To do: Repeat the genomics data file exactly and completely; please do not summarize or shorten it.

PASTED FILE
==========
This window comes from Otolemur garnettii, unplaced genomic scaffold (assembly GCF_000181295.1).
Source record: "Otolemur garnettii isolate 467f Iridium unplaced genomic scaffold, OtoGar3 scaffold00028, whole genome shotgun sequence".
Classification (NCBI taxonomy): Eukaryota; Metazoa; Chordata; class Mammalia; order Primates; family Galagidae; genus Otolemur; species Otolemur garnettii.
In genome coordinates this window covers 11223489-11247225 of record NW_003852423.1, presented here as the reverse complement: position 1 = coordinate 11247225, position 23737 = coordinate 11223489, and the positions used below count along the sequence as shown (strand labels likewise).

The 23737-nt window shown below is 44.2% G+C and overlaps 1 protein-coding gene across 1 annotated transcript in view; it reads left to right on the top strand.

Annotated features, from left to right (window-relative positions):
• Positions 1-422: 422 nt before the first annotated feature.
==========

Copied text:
This window comes from Otolemur garnettii, unplaced genomic scaffold (assembly GCF_000181295.1).
Source record: "Otolemur garnettii isolate 467f Iridium unplaced genomic scaffold, OtoGar3 scaffold00028, whole genome shotgun sequence".
Classification (NCBI taxonomy): Eukaryota; Metazoa; Chordata; class Mammalia; order Primates; family Galagidae; genus Otolemur; species Otolemur garnettii.
In genome coordinates this window covers 11223489-11247225 of record NW_003852423.1, presented here as the reverse complement: position 1 = coordinate 11247225, position 23737 = coordinate 11223489, and the positions used below count along the sequence as shown (strand labels likewise).

The 23737-nt window shown below is 44.2% G+C and overlaps 1 protein-coding gene across 1 annotated transcript in view; it reads left to right on the top strand.

Annotated features, from left to right (window-relative positions):
• Positions 1-422: 422 nt before the first annotated feature.